Frustration, confusion, and sadness begin seeping their way into my heart.
I was driving home later that afternoon when I remembered to return my mother’s call.
“Congratulations! I saw the news. Gongxi, Gongxi! I tried calling you, but it kept saying your voicemail was full.”
“Xie Xie, I’m sorry I wasn’t able to call you back earlier. I had about 40,000 messages.”
“Waah, 40,000! Will you be in the Chinese newspaper?”
To my parents, the measuring stick for success is if one makes it into the Chinese newspaper. It’s how they understand importance of news in the world. I remember the first time I told my father that I was featured in TIME Magazine.
“So? I don’t read that magazine.”
He didn’t mean to be dismissive; he just didn’t understand the significance of it. Or perhaps he had insight into what I missing all along: in the big picture, it didn’t really matter.
As my mom and I talked about the family and my recent nuptials, she caught me off guard.
“Now that it’s over, I hope you can smile again,” she says.
“What do you mean?”
“You used to smile and be happy and joke around. For a long time, I haven’t seen you smile. Ni meiyou xiao.”
I started getting defensive. “I smiled a lot at my wedding,” I tried to assure her. “I’m happy.”
It’s almost as if her frown can be heard over the phone. “I just worry about you.”
I felt my lips quiver as the moisture in my eyes welled up and urged to topple over.
“I have to go,” then hang up.
When I got home, Faina gave me a warm embrace that I just wanted to sink into forever. We’ve only been married nineteen days. What a start.
Our dog nuzzled up to my leg before flopping onto his back to not so subtly ask for belly scratches.
She asked me how I was feeling, the very same question that kicked off the strange, desultory day. I absurdly asked for clarification. She saw my condition, sat me down, and began making me something to eat, the first I’ve had all day.
“I have an interview in seven minutes.”
“That’s OK, darling. You eat fast anyway…but don’t forget to mow the lawn. You said you’d do it.”
“I just helped expand the First Amendment and won a Supreme Court case. Don’t I get a pass or something?”
The interview was with a persistent TV news station in Southern Oregon who wanted to use Skype. I agreed to take the interview after they emailed and called my publicist at least a dozen times each earlier that day.
Despite their enthusiasm, they didn’t do any research on the band or our case. They asked questions about who I was, what did in the band, and the origin of The Slants’ name.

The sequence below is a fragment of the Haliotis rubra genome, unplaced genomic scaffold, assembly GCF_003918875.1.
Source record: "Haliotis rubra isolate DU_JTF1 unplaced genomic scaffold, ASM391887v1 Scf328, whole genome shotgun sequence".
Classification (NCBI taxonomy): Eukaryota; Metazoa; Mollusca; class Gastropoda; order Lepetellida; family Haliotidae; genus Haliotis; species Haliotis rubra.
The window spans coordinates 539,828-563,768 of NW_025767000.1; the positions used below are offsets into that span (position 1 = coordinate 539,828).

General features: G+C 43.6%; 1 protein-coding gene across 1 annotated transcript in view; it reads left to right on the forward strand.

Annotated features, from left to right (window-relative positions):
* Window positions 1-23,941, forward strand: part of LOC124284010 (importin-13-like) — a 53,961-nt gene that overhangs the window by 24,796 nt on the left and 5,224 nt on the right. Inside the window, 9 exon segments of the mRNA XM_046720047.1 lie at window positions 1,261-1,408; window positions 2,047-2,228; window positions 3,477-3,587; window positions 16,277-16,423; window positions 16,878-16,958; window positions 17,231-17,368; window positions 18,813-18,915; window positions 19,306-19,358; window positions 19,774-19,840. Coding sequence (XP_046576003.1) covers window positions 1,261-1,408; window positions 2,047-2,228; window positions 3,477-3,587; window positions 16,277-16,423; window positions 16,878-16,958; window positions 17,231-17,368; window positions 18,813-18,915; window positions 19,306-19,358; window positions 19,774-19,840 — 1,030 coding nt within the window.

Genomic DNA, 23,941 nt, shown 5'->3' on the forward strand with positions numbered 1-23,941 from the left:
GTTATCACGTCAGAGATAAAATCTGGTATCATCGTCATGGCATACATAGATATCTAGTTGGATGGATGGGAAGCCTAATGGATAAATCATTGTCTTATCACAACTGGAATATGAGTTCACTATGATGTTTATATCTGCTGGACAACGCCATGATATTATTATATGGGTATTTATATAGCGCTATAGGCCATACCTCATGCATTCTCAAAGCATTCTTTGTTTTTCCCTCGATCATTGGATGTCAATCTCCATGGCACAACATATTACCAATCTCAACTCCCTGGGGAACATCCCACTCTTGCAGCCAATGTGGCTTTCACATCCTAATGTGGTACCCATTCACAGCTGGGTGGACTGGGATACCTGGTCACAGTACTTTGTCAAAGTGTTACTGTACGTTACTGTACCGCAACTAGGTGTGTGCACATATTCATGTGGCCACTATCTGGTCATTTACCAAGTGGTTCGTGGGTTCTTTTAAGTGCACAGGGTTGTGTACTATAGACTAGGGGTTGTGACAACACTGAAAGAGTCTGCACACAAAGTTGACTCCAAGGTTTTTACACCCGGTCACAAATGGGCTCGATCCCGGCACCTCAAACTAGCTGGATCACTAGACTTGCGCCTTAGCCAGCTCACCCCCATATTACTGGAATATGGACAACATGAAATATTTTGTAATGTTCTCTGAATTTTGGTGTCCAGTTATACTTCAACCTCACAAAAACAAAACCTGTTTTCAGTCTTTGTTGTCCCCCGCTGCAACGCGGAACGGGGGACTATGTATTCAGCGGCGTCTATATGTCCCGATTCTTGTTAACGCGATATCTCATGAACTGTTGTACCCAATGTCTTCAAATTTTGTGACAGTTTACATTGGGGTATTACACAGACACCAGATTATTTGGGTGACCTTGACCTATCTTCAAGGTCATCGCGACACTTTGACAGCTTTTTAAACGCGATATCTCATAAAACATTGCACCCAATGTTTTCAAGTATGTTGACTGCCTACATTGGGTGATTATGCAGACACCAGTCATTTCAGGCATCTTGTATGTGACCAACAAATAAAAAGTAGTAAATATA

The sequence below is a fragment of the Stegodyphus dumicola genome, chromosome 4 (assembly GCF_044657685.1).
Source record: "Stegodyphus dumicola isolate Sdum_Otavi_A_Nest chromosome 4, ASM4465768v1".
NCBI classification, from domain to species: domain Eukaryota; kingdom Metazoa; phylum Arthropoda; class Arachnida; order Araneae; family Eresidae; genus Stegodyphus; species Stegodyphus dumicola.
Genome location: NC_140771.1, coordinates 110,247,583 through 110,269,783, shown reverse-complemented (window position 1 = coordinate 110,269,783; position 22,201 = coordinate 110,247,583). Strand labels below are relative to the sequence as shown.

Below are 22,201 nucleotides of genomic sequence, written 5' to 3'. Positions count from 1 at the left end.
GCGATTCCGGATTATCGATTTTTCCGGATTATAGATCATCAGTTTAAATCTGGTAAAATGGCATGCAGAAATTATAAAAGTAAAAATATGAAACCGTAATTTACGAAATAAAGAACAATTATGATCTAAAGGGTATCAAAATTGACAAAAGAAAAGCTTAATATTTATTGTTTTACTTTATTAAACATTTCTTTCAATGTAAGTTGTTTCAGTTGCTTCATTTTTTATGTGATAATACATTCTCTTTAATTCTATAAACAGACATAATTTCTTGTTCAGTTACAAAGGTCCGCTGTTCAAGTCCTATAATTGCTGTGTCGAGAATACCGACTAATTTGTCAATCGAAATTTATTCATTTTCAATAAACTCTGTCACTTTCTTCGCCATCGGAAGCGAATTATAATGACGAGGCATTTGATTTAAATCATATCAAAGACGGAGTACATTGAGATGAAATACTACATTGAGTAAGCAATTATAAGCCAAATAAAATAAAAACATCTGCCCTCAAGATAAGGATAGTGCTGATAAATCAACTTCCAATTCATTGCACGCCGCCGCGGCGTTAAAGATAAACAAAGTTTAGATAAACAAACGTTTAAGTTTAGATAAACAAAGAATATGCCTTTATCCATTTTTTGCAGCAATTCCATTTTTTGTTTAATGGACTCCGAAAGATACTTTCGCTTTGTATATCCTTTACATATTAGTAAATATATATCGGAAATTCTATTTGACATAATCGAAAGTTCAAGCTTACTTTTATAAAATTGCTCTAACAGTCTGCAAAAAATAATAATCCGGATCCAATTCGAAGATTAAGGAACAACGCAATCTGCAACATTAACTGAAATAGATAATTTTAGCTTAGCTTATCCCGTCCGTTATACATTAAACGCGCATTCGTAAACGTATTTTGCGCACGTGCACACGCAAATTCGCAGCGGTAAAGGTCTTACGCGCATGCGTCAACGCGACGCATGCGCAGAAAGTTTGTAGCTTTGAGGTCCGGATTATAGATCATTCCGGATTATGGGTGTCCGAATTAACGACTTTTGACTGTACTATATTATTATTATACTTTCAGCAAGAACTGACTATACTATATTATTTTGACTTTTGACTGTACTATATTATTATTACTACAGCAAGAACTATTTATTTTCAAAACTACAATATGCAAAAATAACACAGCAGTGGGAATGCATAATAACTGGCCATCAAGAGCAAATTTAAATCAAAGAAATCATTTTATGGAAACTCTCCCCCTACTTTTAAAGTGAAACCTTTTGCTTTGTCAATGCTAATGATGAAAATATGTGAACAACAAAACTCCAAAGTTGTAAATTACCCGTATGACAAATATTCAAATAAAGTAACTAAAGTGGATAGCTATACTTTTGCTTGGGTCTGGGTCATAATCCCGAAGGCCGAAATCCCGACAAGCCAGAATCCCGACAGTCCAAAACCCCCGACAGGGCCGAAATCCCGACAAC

“You can Google that, all of the info is on the website,” I said with great annoyance. “But sure, I first thought of the band’s name in 2004…” I launched into the same genesis of the band that I’ve told hundreds of times before. Finally, the interview ended.
Faina looked a little surprised. She has seen me deftly handle interview after interview over the past couple of years. She has never seen the veneer crack, at least not in public.
The phone continued to buzz with alerts, including low-battery warnings. Then, it rang a few minutes earlier than my next scheduled call.
It was Spencer, my friend and attorney who kicked off this grand adventure by recommending I apply for a trademark registration many years ago.
“The man of the hour! Congratulations! I wanted to wait all day to call because I knew you’d be busy and probably overwhelmed. I hope you’re celebrating.”
“Oh. I just have interviews. I have another one in a few minutes.”
He asked me if everything is OK. He told me that I sounded like something terrible happened. In ten years, he’s never heard me like this.
“No, I’m just really, really tired. I haven’t had time to process even. But I think I’m happy, I’m probably excited. I snapped at the last reporter though because I’m sick of the misunderstanding about this case and our band.”
“Listen,” he gently said.. “I have thinking about this all day. There were so many times where you could have given up. But you didn’t. You had every opportunity to just stop and no one would have blamed you. You kept fighting because you saw an injustice. Everyone else in history just gave up fighting this law because it was too tough. You stuck with your principles. And you won. You made the country better. There will always be people who will misunderstand, but you stood up when no one else was willing to do it. And what you did will benefit them, too, though they may never know it. Even if people blame you for the actions of others who abuse this case, you helped bring freedom to people who needed it. People don’t understand how important individual liberties are and what others had to go through to pave the way. But you are truly a hero.”
The next interview went much, much better.
Who cares what other people think?